*These statements have not been evaluated by the Food and Drug Administration. This product(s) is not intended to diagnose, treat, cure or prevent any disease.
- Save $19.90 compared to purchasing these products separately - a 22% savings!
- May help ease occasional upset stomach
- Provides beneficial bacteria to promote healthy digestion
- Supports a healthy digestive tract
- Promotes normal healing
- Supports a strong immune system
- Promotes digestive comfort
- Provides beneficial bacteria to help maintain optimal bacterial balance
- Promotes regularity within the bowel
Ultimate Aloe® Juice:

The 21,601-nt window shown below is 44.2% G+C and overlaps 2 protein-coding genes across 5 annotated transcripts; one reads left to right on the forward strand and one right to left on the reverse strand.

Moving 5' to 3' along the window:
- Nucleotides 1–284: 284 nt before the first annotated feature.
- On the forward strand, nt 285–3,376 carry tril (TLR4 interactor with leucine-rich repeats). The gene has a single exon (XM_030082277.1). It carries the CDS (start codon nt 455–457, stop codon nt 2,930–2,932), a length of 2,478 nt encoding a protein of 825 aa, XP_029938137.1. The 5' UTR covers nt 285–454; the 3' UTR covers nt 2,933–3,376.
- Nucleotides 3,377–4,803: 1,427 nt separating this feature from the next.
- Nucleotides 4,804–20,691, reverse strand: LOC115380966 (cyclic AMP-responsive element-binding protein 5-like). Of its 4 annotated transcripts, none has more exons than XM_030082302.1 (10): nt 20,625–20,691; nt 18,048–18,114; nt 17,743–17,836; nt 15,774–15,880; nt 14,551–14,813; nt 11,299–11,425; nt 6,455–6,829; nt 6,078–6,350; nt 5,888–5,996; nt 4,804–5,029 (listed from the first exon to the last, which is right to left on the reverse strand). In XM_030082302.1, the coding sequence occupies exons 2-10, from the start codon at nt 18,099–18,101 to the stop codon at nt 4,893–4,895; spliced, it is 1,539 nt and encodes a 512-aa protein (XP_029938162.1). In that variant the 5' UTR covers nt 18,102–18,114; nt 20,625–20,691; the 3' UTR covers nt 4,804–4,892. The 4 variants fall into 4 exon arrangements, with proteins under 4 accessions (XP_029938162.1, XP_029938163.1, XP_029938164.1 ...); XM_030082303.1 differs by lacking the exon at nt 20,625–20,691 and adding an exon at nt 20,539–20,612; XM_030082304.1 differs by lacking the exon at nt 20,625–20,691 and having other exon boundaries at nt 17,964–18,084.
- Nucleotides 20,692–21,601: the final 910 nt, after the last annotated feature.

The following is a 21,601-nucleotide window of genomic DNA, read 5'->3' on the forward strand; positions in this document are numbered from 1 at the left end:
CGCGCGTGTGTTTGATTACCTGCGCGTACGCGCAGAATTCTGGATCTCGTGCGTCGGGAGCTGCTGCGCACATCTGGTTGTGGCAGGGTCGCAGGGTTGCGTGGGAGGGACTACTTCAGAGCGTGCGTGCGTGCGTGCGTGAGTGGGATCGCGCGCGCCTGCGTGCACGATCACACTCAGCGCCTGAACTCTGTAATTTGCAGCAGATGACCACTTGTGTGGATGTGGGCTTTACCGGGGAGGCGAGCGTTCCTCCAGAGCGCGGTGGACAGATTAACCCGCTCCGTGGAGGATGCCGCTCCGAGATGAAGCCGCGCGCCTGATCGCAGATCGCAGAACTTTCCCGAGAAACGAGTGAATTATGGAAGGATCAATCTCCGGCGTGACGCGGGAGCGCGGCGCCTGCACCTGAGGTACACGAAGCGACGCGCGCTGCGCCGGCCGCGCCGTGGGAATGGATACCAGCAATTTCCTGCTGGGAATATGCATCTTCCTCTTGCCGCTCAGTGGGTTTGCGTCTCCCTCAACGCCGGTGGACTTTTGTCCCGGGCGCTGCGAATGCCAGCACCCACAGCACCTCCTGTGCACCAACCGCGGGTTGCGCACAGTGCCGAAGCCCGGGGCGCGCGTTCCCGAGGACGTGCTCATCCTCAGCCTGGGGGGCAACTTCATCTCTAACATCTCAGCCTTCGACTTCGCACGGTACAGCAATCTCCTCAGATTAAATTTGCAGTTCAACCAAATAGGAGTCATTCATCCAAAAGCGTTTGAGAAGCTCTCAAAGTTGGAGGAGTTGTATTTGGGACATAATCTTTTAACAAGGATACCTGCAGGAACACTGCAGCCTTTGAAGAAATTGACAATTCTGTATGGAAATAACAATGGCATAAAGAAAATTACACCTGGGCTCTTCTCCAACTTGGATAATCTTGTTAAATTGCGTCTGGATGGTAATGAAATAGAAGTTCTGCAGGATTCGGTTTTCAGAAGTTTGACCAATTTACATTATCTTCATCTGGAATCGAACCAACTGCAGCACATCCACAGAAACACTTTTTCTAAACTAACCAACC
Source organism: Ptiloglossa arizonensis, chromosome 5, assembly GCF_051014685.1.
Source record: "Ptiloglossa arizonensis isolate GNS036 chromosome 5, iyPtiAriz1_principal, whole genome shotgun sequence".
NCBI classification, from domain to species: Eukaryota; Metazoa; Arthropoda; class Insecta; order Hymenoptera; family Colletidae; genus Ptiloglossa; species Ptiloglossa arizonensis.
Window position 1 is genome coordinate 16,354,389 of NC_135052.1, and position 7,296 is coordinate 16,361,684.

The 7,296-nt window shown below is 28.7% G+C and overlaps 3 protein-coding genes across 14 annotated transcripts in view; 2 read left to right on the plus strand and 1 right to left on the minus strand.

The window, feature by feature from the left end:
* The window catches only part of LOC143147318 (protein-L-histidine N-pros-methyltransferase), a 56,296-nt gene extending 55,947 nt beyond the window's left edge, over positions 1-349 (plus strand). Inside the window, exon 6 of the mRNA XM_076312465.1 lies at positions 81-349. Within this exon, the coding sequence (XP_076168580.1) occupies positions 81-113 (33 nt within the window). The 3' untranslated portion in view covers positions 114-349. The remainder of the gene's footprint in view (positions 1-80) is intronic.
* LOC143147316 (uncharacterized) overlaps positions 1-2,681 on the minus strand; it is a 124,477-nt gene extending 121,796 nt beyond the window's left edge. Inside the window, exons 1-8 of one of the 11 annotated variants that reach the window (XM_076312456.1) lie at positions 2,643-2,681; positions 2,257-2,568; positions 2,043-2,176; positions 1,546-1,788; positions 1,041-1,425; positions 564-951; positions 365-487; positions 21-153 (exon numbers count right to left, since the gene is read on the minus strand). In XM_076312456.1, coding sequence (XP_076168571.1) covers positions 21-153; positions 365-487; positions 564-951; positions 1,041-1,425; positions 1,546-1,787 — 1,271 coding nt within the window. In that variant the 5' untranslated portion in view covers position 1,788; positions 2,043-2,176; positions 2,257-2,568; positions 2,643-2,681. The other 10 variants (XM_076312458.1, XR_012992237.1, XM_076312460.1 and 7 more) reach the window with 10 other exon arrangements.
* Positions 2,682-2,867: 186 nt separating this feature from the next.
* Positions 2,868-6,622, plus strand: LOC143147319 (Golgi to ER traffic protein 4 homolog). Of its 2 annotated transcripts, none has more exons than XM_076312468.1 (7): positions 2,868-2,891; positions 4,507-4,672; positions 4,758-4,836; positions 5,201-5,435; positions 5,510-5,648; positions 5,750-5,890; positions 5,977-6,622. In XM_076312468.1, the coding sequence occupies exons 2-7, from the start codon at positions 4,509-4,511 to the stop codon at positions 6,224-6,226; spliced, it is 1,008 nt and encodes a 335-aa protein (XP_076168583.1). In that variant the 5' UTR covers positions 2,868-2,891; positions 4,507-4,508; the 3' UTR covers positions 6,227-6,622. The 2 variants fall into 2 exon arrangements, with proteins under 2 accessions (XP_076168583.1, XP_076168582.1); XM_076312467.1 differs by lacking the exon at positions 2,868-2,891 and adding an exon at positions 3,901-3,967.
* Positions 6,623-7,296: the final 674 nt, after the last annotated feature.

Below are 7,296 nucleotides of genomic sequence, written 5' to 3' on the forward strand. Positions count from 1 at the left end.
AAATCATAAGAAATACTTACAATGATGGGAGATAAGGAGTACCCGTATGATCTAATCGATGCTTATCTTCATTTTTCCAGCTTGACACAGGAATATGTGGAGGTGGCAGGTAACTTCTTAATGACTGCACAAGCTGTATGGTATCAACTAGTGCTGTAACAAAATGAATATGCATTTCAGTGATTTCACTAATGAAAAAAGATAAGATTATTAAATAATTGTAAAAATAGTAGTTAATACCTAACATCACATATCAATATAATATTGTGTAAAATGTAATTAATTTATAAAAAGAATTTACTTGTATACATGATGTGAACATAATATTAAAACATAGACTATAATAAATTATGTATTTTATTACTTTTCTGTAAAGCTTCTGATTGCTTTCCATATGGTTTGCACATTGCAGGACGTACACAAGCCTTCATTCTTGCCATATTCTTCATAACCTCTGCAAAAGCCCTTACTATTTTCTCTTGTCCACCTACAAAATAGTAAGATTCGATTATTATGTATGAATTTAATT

Whole Leaf Aloe vera Linne GelAloe vera is rich in polysaccharides, glycoproteins, urea nitrogen, creatine, potassium, calcium, magnesium, zinc, phosphorus, iron, choline, sodium, alkaline phosphates, SGO transaminase, SGP transaminase, lactic dehydrogenase, amylase, lipase, mono and polyunsaturated fatty acids, amino acids, saponins, sterols and biogenic stimulators content. Linne gel is named after the scientist Carl von Linne (Carl Linnaeus), who is given credit for categorizing plants and animals. Linnaeus deemed aloe to be the genus and vera the species. The type of aloe in our product is aloe barbadensis Miller. Miller is the person who described and categorized the plant we know as aloe vera. Chemical analysis shows that aloe vera contains vitamins, minerals, triglycerides, carbohydrates, amino acids, enzymes and water. The vitamins found in aloe include B1, B2, B3 and B12, choline, folic acid, vitamin C and beta-carotene (a precursor to Vitamin A), which are all vital to optimal health and the formation of certain key enzymes. Aloe has been shown to contain many beneficial minerals needed for good nutrition. Minerals found in aloe include calcium, magnesium, potassium, chloride, iron, zinc, manganese, copper, chromium, sulfur, boron, silicon, phosphorus and sodium. These minerals are vital in the growth process and essential for the function of all body systems. Aloe vera also contains necessary triglycerides including fats, oil and waxes. They carry the fat-soluble vitamins, supply the fatty acids essential for growth and general health of all body tissue and help supply energy. Aloe vera contains 20 of the 22 amino acids needed for good nutrition; nine of these are essential and must be supplied from an outside source because the body cannot manufacture its own. Aloe has been shown to contain all of the essential nine amino acids. The complete list of amino acids known to exist in aloe includes lysine, histidine, arginine, aspartic acid, asparagine, threonine, serine, glutamine, hydroproline, proline, glycine, alanine, cystine, valine, methionine, isoleucine, leucine, tyrosine, glutamic acid and phenylalanine. Aloe vera also contains critical enzymes that trigger the chemical reaction of vitamins, minerals and hormones for normal functioning of the body. Enzymes also promote digestive health. The enzymes present in aloe include alkaline phosphates, SGO transaminase, SGP transaminase, lactic dehydrogenase, amylase, lipase, oxidase, peroxidase, catalase, bradykinase, gamma transaminase, carboxypeptidase and cellulase. Aloe contains six or more biogenic agents to stimulate new cell growth. They include cinnaminic and salicylic acids. Water is the major component of aloe vera gel (the clear inner part of the leaf). When the fiber or pulp is removed from the gel, what remains is approximately 99 percent water. Water is the universal solvent and is responsible for the transfer of nutrients throughout the body.